Getting started with Mister Landscaper is easy to do whether you choose drip irrigation, micro sprays, or a combination of the two. All you need is an outdoor water faucet and a little bit of time—typically less than an hour. That said, there are differences between drip irrigation and micro sprays that one should be aware of to design the very best system possible. Below are the lists of advantages and potential disadvantages to each.
Drip Irrigation Pros
- Drippers tend to have a lower profile compared to micro sprays. They are not as conspicuous in the landscaping.
- On average, a dripper uses only 1-2 gallons of water per hour. That is less than a micro spray.
- Drippers can be used where some micro sprays cannot, as in the case of smaller potted plants and hanging baskets.
- Drippers can be more efficient at watering individual plants.
Drip Irrigation Cons
- Because by design drippers emit such a small amount of water, it can be difficult to see or know when a dripper is clogged. In some cases a plant may go into wilt or die before a problem is detected.
- Drippers are not as easily unclogged as micro sprays.
- Because they emit less water, an increased number of drippers are potentially needed to cover the same amount of area as a single micro spray. This could lead to increased installation time and cost.
Micro Spray Irrigation Pros
- Micro sprays are significantly more adjustable than drippers, from size and shape of spray pattern to gallons per hour used.
- A single micro spray can easily cover multiple plants, while a dripper is much more limited in scope.
- Because micro spray patterns are clearly visible, detecting a clog or a problem with the line is much easier.
- Clogged micro sprays and flow controllers are easily cleaned for simple, hassle-free maintenance.
- Micro sprays can cool plants and efficiently water them at the same time.
Micro Spray Irrigation Cons
- Micro sprays have a larger profile and may be more visible in the landscape.
- Micro sprays are not ideal for certain applications, like small potted plants and hanging baskets.
Soil Type Considerations
One thing to consider when choosing between drip irrigation and micro spray irrigation is soil type. Some soils are better suited for drippers, and some soils are better suited for micro sprays. Here is a simple jar test to help determine your soil type. Begin by taking a soil sample from the area you wish to irrigate. Take that dirt and fill a glass jar approximately halfway (Fig. A). Now fill the jar the rest of the way with water (Fig. B). Finally, place the lid and shake the jar well (Fig. C).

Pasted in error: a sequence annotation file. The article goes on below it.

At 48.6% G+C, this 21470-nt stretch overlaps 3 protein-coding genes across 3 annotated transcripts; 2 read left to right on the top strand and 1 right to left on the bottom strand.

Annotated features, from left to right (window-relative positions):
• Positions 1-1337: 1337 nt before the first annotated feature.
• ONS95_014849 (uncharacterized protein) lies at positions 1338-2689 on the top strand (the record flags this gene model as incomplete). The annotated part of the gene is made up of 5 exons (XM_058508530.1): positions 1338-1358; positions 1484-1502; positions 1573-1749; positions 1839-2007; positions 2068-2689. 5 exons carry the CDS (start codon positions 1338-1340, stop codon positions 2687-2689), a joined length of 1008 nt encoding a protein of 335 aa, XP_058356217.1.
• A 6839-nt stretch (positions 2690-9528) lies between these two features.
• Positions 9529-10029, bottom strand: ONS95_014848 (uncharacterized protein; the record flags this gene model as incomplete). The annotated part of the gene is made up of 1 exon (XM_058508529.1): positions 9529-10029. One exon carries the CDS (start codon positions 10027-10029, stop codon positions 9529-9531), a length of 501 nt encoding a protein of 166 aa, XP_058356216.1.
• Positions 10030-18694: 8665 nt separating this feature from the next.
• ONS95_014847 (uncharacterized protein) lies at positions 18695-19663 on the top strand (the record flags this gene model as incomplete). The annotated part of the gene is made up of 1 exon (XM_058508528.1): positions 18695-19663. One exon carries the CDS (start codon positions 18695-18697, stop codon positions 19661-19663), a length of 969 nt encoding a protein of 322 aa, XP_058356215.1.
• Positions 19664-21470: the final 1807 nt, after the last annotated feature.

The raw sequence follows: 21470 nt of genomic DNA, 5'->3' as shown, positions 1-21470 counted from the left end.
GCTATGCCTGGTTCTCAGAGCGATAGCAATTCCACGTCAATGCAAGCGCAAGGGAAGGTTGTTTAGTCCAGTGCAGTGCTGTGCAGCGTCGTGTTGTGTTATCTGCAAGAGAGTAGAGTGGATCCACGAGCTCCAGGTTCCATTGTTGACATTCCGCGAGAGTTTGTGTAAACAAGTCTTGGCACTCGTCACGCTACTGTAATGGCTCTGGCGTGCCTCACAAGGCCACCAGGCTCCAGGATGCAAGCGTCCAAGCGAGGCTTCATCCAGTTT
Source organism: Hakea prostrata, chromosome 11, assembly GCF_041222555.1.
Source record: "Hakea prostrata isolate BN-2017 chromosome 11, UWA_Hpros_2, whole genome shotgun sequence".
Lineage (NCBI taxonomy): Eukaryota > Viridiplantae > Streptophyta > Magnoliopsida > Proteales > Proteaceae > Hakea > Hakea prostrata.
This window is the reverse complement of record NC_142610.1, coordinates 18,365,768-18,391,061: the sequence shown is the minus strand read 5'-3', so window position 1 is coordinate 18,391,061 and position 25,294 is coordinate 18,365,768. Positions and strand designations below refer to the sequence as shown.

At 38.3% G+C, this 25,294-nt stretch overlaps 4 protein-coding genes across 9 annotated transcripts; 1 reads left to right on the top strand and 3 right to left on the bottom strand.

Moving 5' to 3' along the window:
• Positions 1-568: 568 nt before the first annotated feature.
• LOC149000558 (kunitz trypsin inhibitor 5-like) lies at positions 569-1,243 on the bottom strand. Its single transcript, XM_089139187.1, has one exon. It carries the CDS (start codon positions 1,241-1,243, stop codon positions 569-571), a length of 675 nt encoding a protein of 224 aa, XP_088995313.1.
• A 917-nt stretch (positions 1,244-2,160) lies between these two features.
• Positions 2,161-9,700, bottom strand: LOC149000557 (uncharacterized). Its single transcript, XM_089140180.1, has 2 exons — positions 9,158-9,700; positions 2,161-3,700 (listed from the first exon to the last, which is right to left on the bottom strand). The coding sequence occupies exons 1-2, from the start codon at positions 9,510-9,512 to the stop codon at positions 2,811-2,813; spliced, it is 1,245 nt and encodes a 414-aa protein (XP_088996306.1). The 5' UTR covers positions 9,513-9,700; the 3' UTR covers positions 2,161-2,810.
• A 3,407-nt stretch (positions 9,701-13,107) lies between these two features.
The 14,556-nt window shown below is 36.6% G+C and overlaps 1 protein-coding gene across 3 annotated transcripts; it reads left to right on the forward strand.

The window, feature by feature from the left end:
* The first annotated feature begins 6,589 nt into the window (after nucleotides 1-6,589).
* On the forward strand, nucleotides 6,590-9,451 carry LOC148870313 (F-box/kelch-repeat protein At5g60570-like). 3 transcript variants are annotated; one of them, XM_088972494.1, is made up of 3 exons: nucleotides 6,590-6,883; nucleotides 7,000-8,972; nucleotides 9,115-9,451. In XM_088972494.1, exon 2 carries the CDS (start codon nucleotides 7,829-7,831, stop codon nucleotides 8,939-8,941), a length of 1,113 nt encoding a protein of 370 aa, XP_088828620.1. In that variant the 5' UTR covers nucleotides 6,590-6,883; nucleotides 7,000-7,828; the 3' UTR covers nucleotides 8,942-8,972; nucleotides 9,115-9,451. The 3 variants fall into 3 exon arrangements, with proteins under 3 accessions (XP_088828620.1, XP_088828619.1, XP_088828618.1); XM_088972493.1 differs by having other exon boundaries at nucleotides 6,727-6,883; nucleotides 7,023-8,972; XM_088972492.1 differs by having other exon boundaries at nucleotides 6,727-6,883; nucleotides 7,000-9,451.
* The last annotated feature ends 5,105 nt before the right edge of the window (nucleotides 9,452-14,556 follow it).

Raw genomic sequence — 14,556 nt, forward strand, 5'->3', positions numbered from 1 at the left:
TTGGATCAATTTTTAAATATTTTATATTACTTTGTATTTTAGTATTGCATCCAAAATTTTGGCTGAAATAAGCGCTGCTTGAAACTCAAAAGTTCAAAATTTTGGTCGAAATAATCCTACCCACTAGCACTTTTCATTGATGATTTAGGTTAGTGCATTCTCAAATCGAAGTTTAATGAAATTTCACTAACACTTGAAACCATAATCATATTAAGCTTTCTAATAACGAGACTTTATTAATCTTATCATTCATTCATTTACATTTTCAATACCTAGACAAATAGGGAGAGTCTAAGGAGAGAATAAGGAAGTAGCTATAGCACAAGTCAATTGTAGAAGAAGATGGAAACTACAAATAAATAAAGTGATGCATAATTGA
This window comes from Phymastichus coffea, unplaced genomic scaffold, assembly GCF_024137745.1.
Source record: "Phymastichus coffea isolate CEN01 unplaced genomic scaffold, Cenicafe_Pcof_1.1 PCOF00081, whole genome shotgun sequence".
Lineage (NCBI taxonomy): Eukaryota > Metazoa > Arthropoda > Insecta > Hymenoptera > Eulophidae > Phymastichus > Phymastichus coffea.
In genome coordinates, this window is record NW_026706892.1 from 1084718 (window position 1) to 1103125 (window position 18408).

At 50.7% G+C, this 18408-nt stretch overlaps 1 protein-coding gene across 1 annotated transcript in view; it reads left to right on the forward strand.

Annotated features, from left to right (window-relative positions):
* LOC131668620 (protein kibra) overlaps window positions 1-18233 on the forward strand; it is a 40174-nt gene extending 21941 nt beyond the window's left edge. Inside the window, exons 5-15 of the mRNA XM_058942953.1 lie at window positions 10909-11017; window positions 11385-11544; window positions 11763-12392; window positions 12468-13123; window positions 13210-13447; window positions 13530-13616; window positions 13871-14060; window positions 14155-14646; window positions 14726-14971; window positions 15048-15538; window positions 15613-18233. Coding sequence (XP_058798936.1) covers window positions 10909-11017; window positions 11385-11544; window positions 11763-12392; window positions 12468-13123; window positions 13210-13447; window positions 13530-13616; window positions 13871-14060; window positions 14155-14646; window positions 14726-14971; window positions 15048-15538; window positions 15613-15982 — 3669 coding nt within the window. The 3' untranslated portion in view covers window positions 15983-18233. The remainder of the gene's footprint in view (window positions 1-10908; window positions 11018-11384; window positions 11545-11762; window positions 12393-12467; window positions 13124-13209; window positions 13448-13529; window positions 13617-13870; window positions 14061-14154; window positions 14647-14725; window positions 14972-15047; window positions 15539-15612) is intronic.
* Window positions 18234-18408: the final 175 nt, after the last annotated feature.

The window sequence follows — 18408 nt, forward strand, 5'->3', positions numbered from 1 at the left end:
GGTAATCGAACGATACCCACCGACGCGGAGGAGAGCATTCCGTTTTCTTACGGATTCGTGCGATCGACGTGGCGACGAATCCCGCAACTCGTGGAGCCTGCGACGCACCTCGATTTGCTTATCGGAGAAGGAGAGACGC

Now let the jar rest for 24 hours. Once the soil settles, the results can be classified in one of three ways: sand, loam, or clay. Use the chart below (Fig. D) to help determine your soil type and which kind of irrigation might be best for your situation. Note: Contact your local county extension agency for best watering practices in your area.
Clearly, there are some applications where one type is more suitable than the other. But, there are a number of applications where either is perfectly acceptable. At the end of the day, it’s all about creativity. Know and understand the benefits of each micro spray and dripper and design a system that works for you and your garden or landscape.
With micro sprays, one of the big advantages is coverage. With a single starter kit (MLK-81)
you can cover up to 250 square feet! But within that coverage there is a lot of flexibility, especially in the way of spray pattern selection. Some of the micro sprays are great for large and small area general purpose watering. But there are several micro sprays designed with specific purposes in mind (Fig. E).
Note the various options and their potential uses.
Large Full-Circle Spinner
Ideal for general purpose watering in large open areas.
320º Fan Spray
Suitable for general purpose watering in small areas.
End Strip Spray
Used in small confined areas or to limit overspray in adjoining spaces.
Small Full-Circle Spinner
Ideal for general purpose watering in more compact areas.
180º Half-Circle Spray
General purpose. Idealy used near the edges of landscapes and gardens.
Center Strip Spray
Highly directional. Perfect for long, narrow areas of landscaping.
360º Stream Flat Spray
Large spray pattern is great for broad, open areas.
165º Half-Circle Spray
Half-circle spray keeps water off siding and side walks.
360º Stream Down Spray
Ideal for rose gardens. Keeps water off foliage and petals.
90° Quarter Circle Spray
Ideal for use in tight interior 90º corners.
Drippers tend to be a bit more specialized. Use them in places where a micro spray may be overkill or where you prefer a lower profile. Mister Landscaper Add-A-Drippers (MLD-AAD)
are perfect for creating tree rings (Fig. F). Adjustable dripper stakes (MLD-STA)
are excellent for potted plants of all sizes (Fig. G). PC (pressure compensating) drippers (MLD-.5PC, MLD-PC1, MLD-2PC)
are great for hanging baskets and general use (Fig. H). And drip tubing works well in row gardens (Fig. I).
Whatever your irrigation needs, Mister Landscaper is sure to have a solution. And help is always just a phone call or email away (863-439-3200, Email Mister Landscaper